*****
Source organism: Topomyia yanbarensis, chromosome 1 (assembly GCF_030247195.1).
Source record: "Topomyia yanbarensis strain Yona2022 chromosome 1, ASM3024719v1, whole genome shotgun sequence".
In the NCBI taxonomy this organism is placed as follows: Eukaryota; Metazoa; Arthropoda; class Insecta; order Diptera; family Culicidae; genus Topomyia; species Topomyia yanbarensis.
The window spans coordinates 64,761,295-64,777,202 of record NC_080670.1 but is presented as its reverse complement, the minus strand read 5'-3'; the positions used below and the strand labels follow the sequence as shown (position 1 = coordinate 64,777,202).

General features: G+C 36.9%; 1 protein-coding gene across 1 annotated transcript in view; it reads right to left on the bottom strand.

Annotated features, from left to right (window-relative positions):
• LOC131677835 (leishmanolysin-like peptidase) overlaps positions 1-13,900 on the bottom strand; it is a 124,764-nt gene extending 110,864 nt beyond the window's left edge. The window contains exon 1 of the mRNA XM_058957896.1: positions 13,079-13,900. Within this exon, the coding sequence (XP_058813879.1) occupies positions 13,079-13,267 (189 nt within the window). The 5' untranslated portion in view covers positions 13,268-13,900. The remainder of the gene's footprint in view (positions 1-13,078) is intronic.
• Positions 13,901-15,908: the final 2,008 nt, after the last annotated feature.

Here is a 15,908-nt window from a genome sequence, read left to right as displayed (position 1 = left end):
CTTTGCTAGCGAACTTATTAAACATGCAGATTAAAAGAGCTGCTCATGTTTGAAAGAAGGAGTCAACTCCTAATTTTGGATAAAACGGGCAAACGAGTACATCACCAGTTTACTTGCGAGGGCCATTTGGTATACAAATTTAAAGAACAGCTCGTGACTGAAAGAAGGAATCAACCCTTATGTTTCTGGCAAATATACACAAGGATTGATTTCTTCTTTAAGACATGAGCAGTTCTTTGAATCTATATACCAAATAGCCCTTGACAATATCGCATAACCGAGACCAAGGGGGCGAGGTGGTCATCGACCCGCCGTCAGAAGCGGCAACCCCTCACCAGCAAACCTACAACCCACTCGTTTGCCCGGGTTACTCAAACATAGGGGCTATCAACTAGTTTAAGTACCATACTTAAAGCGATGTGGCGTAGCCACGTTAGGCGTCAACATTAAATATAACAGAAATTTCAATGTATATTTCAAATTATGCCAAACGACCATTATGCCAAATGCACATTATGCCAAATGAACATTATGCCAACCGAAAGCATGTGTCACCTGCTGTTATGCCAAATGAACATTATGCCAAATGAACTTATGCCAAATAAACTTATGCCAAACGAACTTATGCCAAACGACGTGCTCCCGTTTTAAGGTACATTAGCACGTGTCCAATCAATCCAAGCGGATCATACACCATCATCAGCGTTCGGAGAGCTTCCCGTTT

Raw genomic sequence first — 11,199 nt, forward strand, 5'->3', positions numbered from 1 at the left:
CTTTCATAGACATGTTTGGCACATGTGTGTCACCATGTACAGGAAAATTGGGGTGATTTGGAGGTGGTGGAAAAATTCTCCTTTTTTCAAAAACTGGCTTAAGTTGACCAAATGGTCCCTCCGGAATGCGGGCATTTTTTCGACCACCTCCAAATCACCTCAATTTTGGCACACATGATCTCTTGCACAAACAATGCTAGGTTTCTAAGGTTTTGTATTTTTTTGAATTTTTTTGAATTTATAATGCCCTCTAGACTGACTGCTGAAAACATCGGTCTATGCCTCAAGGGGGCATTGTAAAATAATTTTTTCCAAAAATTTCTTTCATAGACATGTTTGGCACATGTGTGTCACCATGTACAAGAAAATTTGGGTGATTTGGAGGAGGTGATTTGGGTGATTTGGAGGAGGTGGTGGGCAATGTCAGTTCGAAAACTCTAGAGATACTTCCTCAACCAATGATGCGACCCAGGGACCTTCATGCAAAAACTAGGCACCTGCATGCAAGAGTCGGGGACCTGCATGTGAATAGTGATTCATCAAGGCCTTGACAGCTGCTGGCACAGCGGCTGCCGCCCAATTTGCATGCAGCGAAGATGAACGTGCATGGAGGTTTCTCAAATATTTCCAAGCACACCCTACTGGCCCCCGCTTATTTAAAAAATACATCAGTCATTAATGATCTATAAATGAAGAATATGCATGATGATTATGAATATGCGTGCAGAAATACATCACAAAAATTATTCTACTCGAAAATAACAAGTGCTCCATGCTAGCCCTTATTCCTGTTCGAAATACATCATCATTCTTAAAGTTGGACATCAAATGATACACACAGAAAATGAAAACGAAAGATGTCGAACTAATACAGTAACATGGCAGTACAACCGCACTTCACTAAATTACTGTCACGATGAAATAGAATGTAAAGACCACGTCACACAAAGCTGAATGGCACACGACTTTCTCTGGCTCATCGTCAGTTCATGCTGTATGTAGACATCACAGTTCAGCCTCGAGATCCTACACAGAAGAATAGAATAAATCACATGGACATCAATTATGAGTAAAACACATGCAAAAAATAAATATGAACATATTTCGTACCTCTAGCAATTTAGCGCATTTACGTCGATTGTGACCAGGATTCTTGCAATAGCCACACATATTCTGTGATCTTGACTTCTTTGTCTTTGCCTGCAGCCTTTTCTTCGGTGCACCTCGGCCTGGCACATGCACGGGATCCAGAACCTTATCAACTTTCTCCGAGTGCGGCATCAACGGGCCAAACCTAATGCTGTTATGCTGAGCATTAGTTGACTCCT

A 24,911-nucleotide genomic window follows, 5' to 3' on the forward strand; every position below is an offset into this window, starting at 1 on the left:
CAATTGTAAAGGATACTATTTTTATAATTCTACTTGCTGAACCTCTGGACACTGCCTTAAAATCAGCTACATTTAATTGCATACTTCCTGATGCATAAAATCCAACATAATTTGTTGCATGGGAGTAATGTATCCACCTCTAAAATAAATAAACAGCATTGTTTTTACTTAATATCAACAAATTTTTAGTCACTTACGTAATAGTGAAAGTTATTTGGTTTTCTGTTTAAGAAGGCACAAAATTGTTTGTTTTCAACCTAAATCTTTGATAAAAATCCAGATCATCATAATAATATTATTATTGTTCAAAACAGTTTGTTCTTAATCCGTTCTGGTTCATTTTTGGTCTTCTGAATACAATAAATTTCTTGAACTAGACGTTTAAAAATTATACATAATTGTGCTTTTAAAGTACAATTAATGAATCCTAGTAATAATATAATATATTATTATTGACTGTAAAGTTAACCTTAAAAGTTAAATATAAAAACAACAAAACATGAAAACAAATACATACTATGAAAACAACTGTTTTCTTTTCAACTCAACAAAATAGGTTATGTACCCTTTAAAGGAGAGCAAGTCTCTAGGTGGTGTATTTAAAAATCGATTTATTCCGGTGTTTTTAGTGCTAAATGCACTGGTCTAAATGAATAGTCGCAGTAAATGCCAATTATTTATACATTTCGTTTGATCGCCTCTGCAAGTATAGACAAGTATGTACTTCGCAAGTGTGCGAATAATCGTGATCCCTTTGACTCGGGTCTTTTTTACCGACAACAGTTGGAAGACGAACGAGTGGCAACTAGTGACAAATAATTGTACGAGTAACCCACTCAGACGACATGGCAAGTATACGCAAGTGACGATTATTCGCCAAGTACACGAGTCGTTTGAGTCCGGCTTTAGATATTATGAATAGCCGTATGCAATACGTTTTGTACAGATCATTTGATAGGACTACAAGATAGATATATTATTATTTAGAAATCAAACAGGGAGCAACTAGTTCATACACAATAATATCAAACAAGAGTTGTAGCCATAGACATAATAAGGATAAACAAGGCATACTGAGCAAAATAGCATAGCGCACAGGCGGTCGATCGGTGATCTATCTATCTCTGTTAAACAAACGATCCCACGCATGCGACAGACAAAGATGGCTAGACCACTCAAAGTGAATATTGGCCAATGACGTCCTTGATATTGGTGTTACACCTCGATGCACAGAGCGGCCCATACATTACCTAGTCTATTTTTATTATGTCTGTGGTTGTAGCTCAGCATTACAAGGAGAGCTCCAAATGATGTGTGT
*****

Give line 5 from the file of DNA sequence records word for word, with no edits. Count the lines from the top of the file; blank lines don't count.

General features: G+C 36.9%; 1 protein-coding gene across 1 annotated transcript in view; it reads right to left on the bottom strand.